Our Real Estate Blog
If you’ve never painted a home before, the term “cutting in” may be new to you, but to seasoned painters, it can either be your worst nightmare or your favorite part. Cutting in is a method of painting that eliminates most of the extensive prepping required when you follow all those painting instructions: remove all cover plates from light switches and power outlets; cover the floor with drop cloths, apply masking tape or painter’s tape around all the window and door trim, baseboards and crown molding!
What it requires
The one item most necessary for learning the technique of cutting in is a steady hand. In addition to that you’ll need a good eye, and a really good brush. An angle brush is best because it makes sharper edges with thinner paint so there’s less chance of it running or dripping.
What Is It?
In the simplest terms, cutting in is freehand painting the straight lines along trim and other elements not slated for that paint color. If you can master it, you eliminate the need to mask everything off, so your job is completed that much faster.
What does it look like?
If your trim around your windows and doors, chair rail and crown molding is white and your wall will be green, you carefully paint a smooth line alongside the molding in your green paint, extending it out a couple inches so that when you roll the rest of the wall, your roller doesn’t need to come too close to the paint. The positives outweigh the negatives here:• Positives: Less time prepping; less time cleaning up and removing paint; reduced cost (the good tape is really expensive); instant gratification because you can see what it will look like right away, and the knowledge that you did it yourself.• Negatives: You’ll need to buy a really good brush; if you slip up and get a splotch of colorful paint on your white trim, it may take some extra effort to cover it up.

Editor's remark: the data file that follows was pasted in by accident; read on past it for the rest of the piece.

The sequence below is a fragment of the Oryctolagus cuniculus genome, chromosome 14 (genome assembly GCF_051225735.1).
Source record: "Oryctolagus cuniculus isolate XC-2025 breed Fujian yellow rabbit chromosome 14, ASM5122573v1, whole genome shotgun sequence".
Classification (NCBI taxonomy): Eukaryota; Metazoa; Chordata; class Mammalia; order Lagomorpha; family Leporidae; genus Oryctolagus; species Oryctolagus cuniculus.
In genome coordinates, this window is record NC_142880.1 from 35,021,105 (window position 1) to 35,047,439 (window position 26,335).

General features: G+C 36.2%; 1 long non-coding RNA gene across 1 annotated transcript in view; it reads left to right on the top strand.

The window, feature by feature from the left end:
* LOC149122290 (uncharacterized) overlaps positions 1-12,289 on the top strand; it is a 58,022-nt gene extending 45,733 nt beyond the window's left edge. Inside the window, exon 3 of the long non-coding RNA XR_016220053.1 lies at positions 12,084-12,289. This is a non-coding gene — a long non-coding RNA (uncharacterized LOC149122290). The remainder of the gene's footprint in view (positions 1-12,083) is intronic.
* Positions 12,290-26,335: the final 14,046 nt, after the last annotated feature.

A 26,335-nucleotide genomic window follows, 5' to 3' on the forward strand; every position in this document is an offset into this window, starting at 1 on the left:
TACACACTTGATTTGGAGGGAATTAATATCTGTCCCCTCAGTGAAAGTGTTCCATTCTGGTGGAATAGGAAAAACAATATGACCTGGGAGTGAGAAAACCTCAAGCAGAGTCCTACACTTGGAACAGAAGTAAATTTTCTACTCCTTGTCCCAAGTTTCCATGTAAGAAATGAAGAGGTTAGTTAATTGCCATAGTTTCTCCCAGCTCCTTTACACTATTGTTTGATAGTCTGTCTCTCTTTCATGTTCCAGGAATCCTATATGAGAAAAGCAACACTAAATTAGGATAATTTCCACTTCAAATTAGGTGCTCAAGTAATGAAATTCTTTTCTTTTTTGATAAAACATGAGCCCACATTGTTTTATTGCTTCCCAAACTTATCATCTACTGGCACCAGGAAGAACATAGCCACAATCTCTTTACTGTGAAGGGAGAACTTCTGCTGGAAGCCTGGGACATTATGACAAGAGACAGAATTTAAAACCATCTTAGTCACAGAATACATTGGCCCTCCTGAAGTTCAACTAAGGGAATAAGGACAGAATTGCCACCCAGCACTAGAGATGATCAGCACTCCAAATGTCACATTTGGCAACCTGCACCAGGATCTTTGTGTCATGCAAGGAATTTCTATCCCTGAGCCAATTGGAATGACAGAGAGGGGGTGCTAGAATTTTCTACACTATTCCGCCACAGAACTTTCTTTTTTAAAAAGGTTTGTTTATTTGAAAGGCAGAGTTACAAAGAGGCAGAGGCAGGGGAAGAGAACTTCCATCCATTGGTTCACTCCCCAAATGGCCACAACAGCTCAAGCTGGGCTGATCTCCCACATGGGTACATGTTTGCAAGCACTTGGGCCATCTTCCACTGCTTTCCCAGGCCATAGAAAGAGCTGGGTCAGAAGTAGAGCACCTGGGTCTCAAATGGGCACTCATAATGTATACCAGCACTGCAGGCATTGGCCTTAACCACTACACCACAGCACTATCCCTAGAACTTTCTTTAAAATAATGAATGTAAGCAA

Get yourself the best quality 1-1/2 inch to 2-inch angle brush you can afford, and a small can or paint tray that you can easily hold in one hand. Specialty “cut buckets” have no lip so it keeps paint from building up on the edge, but a plastic quart-sized container works just as well.
Practice painting with a piece of masking tape or paint guide until you can make a straight line the thickness you desire, and that doesn’t drip or run.
Now fill your bucket and get to work. Start in a location that has open access, such as a door or window in the middle of the wall. You want to build up your confidence before you get in one of those tight places.
Place the bristles at an angle and draw your brush down alongside the trim, breaking away from the edge every several inches until you feel sure of yourself. Keep a moist paper towel handy to quickly wipe off mistakes while the paint is still wet. Soon, you’ll have the whole room edged and ready to roll.
If you don’t think this technique is for you, ask your professional realtor for a referral of a qualified painter.